gear. Flopping down beside it, she rested her arms on her knees and stared west
over the countryside toward Kanarek.

Tall spires taunted her from the distance with the promise of urban delight.
Her only knowledge of her birthplace came from one faded map. She memorized the
maze of streets, clinging persistently to dreams of home.

Dusk cooled the evening breeze, drying the sweat that soaked the front of her
shirt. Riordan sighed. She'd best apply herself to the task at hand before the
light vanished altogether.

Black clouds drifted lazily across the swollen sun hanging precariously on
the horizon. The sight brought her back to the present with a jolt. Squinting
into the sunset, she made out the foggy edge of a bank of billowing smoke.
Riordan traced the dark cloud back along its path to...


Riordan snatched up her abandoned gear. Ignoring the painful protest of tired
muscles, she raced down the hill.

“Nhaille!” The hills threw her voice back at her mockingly.

He emerged suddenly from the bath house, hauling on the shirt that bunched
stubbornly against his wet body. Momentum pitched her forward, nearly running
him down.

“By the Gods, Riordan! What is it?” With a fencer's grace, he sidestepped the
near collision and bit back an oath. Balling his fists against his hips, he
regarded his charge with supreme displeasure. “Must you announce your presence
to the entire countryside?”

Riordan skidded to a halt. “Smoke,” she got out between panting breaths. “On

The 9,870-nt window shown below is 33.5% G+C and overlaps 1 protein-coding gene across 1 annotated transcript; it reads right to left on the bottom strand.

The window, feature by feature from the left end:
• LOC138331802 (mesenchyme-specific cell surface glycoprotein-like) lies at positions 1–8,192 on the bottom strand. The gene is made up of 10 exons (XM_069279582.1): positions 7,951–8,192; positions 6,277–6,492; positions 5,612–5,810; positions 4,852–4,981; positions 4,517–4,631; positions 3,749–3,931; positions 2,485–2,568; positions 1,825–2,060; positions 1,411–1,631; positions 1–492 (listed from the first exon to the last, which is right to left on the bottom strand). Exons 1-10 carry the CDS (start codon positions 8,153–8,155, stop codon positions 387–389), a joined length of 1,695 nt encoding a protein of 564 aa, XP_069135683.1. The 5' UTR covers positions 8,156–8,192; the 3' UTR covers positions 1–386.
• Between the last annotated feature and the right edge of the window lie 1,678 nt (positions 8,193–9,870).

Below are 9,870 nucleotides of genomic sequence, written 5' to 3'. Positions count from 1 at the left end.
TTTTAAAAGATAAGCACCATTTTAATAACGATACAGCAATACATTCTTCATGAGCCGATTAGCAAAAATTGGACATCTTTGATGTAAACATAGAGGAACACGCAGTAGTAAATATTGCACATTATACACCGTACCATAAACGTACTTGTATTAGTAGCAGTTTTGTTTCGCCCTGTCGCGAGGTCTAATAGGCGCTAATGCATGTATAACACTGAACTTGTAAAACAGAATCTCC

the horizon. Kanarek's on fire!”

“Impossible,” Nhaille snapped. His eyes flickered angrily from her face to
the two swords that had obviously not yet seen any attention and the practice
vest that dangled from one hand.

Riordan dragged in another breath. “I saw smoke. Huge clouds of it. Really,

Nhaille sniffed the air. As though he could see through the hulk of the house
before him, he looked toward the horizon. Perhaps he sensed something in the
air, or maybe her horror-stricken expression got through to him because he paled
visibly. With long strides, he gained the summit in seconds, Riordan close
behind him.

“There,” she said indignantly, pointing out the billowing cloud that was
taking up more of the horizon with every passing second.

He sighted down the line of her arm. Clouds, dyed crimson by the sunset, bled
into the smoke like a festering sore. For several moments neither of them spoke.
With a sinking heart Riordan watched his mouth harden into a grim line.

“What is it?” she asked, knowing it was nothing good if it made Nhaille look
like that. “You don't think...” She couldn't say it, couldn't bring herself to
ask if, after all those years of doubt, the prophecy had suddenly fallen upon

The dying sun tinged his face scarlet as he turned to her. “I don't know.”
Nhaille reached for the sword she still held forgotten in her hands. Buckling it
low on his hips, he started back down the hill. “But I intend to find out.”

Like a shadow, she fled after him.

“Saddle the horses,” he ordered, suddenly taking notice of her. “Just in
case,” he added more gently. He gripped her by the shoulders. “Wait for me
here.” The look on his face invited no protest. “Do not show yourself no matter
who comes to the gates.”

Swallowing hard past the rising lump of dread in her throat, she nodded.
Nhaille strode away from her, disappearing silently into the darkness. For
several seconds she stared in the direction he'd taken, while that feeling of
cold horror spread slowly down her spine.

“Do it now, Riordan,” came his stern reminder.

She came to her senses, realizing she was standing still as if her feet had
taken root. Without a backward glance, she bolted in the direction of the

Smoke darkened the sky prematurely. Wind rose up, scattering it in their
direction. Strayhorn caught the scent and whinnied nervously as she bolted